Protecting our Health, Saving our #OnlyOneEarth

What does it take to achieve a #HealthierTomorrow?

Humans deal with personal battles every day. We strive to combat challenges from the individual to social levels. And as we co-exist on the same planet, we realize that there are collective battles that we need to take on together such as addressing the threats to environmental health. Planetary health crisis intersects with our overall health leading to  increasing incidences of non-communicable diseases such as cancer, heart disease, and asthma.

For World Environment Day 2022, The World Health Organization (WHO) Philippines, calls for a multi-sectoral approach in strategizing our collective response to one of the greatest threats of our generation along with COVID-19 pandemic: climate change. As shown in the 2021 Climate Risk Profile Report of the World Bank and the Asian Development Bank, the effects of climate change have been projected to increase in the Philippines given that it is one of those countries with the  “highest disaster risk levels in the world,” ranking 17th in the 2021 Global Climate Risk Index. Climate change and environmental issues affect Filipinos’ health through outbreaks of vector-borne diseases due to droughts and floods, heat-related illnesses, and mental health conditions from both abrupt disasters and slow-onset environmental change. These public health issues brought about by the climate crisis greatly impact the socio-economic and social well-being of the people as mentioned in the 2017 Philippine Climate Change Assessment Report.

In 2020 and 2021 – two of the seven warmest years on record – extreme droughts, heatwaves, typhoons, floods, and wildfires challenged the ability of health systems in the Western Pacific region to protect and save lives from COVID-19 while simultaneously responding to climate-related emergencies.

“The COVID-19 pandemic has been a tragic reminder that our collective well-being is only as good as the state of the planet. The impact of the climate crisis can no longer be denied. Access to clean water, air, and food will continue to worsen for many families and communities. Let us take action now for a future where people do not have to suffer from a degraded environment,” said Dr Rajendra Yadav, Acting WHO Representative to the Philippines.

To prioritize creating societies which protect our planet and our health, WHO has outlined a series of recommended actions that governments, corporations, health workers and health facilities, mayors, and individuals can take to protect the health of the planet and its people.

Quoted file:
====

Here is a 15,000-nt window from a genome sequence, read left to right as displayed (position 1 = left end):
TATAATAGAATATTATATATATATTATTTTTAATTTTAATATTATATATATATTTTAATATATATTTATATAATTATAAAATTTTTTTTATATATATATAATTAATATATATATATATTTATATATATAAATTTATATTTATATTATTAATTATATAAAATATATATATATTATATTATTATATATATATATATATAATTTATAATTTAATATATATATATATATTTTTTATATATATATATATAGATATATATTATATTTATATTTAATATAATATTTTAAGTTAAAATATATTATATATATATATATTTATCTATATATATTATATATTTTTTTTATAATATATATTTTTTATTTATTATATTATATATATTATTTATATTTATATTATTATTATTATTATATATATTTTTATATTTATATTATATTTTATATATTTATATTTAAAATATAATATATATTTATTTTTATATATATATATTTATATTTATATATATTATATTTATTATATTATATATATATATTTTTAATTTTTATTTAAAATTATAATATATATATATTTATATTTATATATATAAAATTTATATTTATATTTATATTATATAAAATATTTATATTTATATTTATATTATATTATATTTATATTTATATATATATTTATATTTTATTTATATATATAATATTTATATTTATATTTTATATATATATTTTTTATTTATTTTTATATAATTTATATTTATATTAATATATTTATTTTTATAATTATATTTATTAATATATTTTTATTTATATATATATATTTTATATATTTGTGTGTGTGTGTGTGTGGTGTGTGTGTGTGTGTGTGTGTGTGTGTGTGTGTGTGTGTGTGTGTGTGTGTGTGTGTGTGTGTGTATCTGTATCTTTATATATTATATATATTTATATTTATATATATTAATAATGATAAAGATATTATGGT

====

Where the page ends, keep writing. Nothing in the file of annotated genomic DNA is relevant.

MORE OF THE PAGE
Governments need to tax polluters, incentivise carbon reduction, and adopt WHO’s green manifesto, while local chief executives have to consider investing in building new bike lanes, renewable and clean energies,  and footpaths, and protecting biodiversity and creating green public spaces.

In the private sector, corporations can come up with strategies to reduce greenhouse gas emissions in their activities and support teleworking when possible. Health workers, on the other hand, can advocate for ways to save energy and use eco-friendly products at health facilities. Individuals and communities can take action and inspire others to choose public transport or walk or bike to work, save energy at home, buy fresh groceries from local producers, stop smoking, and patronize less plastic.

In its February 2022 report, “Climate Change 2022: Impacts, Adaptation and Vulnerability,” the Intergovernmental Panel on Climate Change also recommends investing in universal basic infrastructure, including sanitation, clean drinking water, drainage, electricity, and land-rights, as well as shifting to sustainable food systems that provide affordable diverse plant-rich diets, among others,

The COVID-19 response has shown the power of countries and communities working together. Addressing climate change – and mitigating its health impacts – requires the same level of global collaboration from individuals, communities, governments, and the private sector. There is strength in collective action. The shared vision of the various sectors is a force against the threats of climate change that affect our health.And as we strengthen our understanding of the intersections between our health and the health of the planet,  let’s advocate and practice community action and sectoral representation in protecting the #OnlyOneEarth we have to achieve a #HealthierTomorrow.

Source: https://www.who.int/philippines/news/feature-stories/detail/protecting-our-health–saving-our–onlyoneearth